The Walden Effect: Farming, simple living, permaculture, and invention.

What's living in your soil?

Soil bacteriaIf you raked back the leaves and carefully weighed out all of the life in a forest's soil, the sheer quantity would astound you.  The soil invertebrates would add up to the equivalent mass of four to thirteen sheep per acre.  In a coniferous forest, where fungi are king, the threads of fungi in a single teaspoon of soil would unspool to stretch forty miles.  Tickle out the tiny bacteria and they'd add up to a few tons per acre as well.

That said, the volume of soil microorganisms doesn't hold a candle to their essential functions.  This week's lunchtime series is based on Dave Jacke's Edible Forest Gardens volume 1.  I didn't have room to present all of the rivetting information there, so if you're intrigued by this teaser, I highly recommend checking his book out and flipping straight to chapter 5.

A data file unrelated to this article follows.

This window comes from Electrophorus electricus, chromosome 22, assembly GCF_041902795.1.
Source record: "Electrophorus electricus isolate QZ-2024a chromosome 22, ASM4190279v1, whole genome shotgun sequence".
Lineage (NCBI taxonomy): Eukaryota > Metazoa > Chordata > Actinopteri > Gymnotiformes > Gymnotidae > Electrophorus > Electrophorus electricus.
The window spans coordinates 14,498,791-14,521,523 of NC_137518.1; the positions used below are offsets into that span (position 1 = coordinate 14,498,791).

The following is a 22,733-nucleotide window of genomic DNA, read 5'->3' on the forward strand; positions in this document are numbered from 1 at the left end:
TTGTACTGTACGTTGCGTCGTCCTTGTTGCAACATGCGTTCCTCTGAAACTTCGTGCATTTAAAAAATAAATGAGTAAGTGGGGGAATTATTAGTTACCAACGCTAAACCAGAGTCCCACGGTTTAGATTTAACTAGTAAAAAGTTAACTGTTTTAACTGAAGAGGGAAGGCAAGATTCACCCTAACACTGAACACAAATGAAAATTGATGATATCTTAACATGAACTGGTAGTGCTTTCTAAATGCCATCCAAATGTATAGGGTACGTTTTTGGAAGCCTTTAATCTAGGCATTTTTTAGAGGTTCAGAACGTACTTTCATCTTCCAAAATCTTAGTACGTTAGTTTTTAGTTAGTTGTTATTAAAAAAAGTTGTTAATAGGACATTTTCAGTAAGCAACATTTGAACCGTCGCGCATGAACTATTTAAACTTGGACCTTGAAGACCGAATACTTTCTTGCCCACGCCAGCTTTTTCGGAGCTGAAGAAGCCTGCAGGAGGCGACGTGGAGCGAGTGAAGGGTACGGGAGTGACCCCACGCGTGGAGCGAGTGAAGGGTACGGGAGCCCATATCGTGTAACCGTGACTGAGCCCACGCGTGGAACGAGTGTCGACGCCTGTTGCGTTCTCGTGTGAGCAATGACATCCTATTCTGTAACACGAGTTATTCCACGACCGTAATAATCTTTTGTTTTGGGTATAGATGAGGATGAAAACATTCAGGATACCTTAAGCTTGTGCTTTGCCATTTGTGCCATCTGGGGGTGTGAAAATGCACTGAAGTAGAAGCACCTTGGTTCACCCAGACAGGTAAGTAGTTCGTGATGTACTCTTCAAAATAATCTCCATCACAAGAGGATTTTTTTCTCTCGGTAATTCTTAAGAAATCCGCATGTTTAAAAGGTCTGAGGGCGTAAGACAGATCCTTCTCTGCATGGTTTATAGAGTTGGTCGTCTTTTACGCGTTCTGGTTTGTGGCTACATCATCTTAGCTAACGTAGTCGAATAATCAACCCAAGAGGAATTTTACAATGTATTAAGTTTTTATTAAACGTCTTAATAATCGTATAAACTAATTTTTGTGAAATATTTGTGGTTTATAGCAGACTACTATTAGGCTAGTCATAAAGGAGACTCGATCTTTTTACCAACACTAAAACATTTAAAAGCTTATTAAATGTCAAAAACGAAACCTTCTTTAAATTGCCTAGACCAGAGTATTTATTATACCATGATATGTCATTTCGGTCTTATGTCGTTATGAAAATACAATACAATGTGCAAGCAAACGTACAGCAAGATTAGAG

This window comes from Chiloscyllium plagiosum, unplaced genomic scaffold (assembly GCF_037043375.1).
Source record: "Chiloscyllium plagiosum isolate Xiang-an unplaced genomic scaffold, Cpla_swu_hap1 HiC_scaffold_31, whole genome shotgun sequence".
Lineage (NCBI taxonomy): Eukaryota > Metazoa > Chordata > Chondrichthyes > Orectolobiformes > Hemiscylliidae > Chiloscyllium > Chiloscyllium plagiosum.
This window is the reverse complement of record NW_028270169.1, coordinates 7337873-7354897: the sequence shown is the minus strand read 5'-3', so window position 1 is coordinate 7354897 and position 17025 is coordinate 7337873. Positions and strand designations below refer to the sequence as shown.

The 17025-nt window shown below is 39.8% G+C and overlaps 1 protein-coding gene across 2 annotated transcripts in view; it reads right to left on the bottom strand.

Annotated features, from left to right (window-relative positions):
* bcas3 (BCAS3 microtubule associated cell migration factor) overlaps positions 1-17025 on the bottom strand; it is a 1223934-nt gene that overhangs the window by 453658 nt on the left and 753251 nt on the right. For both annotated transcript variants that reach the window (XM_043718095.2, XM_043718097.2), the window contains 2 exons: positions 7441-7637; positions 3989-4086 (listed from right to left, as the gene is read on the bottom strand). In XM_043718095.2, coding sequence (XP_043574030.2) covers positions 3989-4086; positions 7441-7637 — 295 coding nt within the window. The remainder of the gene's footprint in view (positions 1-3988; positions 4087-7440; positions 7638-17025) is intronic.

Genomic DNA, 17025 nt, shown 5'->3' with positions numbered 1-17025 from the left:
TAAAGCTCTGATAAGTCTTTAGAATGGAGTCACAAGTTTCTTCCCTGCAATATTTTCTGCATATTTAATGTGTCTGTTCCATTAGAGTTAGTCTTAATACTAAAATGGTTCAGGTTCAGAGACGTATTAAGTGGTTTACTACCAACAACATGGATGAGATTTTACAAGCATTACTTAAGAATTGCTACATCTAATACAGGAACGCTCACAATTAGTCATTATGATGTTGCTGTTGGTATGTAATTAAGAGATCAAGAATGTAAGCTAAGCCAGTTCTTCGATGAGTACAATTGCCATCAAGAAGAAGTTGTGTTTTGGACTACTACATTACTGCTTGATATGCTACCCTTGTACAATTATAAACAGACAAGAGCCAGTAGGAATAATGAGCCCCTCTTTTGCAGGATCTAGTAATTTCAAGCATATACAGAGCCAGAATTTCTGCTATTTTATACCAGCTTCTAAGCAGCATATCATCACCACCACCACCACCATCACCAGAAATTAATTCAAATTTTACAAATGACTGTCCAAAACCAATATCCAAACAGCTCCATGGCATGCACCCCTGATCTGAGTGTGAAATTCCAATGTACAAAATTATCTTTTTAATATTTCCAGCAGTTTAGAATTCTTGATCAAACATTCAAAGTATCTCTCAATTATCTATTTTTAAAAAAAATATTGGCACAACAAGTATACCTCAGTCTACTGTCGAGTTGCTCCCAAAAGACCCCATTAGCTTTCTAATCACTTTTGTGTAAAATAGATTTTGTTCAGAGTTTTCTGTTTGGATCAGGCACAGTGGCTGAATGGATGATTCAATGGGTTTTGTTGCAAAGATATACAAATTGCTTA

This post is part of our Living Soil lunchtime series.  Read all of the entries:

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About us: Anna Hess and Mark Hamilton spent over a decade living self-sufficiently in the mountains of Virginia before moving north to start over from scratch in the foothills of Ohio. They've experimented with permaculture, no-till gardening, trailersteading, home-based microbusinesses and much more, writing about their adventures in both blogs and books.

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